Do family businesses need “rooms” to operate effectively?

The answer would appear to be yes if you agree with a recent Harvard Business Review article written by a group of family business advisors. Here’s what they say about rooms and businesses.

Family businesses face multiple decisions in areas that often have a tangential relationship with each other. These decisions may involve succession, or whether to hire more staff for the business. To better make these decisions, according to Josh Boran, Rob Lachenauer, and Sebastian Ehrensberger from Banyan Global Family Business Advisors, family businesses need to think in different rooms.

 

“Just as we separate the bedroom from the kitchen in our homes, successful family businesses build out and furnish four rooms: the owner room, the board room, the management room, and the family room,” say the authors.

 

They go on to say that decisions are made in each room, whereby management directs operations, the board monitors the performance of the business and hire/fire the CEO, owners set the high-level ownership goals for the business and elect the board, and families build unity and develop family talent.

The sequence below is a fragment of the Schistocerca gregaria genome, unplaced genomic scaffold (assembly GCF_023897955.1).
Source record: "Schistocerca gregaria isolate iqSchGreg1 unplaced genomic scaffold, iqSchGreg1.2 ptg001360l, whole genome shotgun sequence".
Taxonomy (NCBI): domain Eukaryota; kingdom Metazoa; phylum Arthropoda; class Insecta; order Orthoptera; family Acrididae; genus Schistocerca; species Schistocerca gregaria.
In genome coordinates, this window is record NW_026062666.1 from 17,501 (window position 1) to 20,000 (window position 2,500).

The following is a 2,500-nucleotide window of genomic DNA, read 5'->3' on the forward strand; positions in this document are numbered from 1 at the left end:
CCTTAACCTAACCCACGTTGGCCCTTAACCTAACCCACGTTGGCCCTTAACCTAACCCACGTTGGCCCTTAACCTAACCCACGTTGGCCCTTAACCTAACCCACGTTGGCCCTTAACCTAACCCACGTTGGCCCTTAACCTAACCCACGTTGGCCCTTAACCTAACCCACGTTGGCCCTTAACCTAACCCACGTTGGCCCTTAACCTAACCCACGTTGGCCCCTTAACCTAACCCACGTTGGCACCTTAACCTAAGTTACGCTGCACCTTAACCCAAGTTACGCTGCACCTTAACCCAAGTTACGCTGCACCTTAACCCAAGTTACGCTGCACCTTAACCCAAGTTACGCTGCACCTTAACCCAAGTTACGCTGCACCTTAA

As long as everyone who fits into one of these rooms knows their responsibilities and they do not enter other rooms with their issues, family businesses should run more effectively, say the authors.

 

“Well-run family business systems funnel decisions to the appropriate room, and family members and others play different roles and behave differently in each room,” say the authors. The article goes on to quote a family business CEO saying that since applying the four rooms concept to his business, the company has become “50% more efficient”.

 

The room idea appears to be based on common sense and has an effective organisational appeal to it for any family business.

 

But the concept has been around for some time. Harvard Business School has for sometime taught the three circles principle to members of family businesses, whereby the business should be broken down to three areas - the management, the board and the family, and that there should be clear boundaries between them.

 

So, it has been around for a while - although, of course, now there is another room.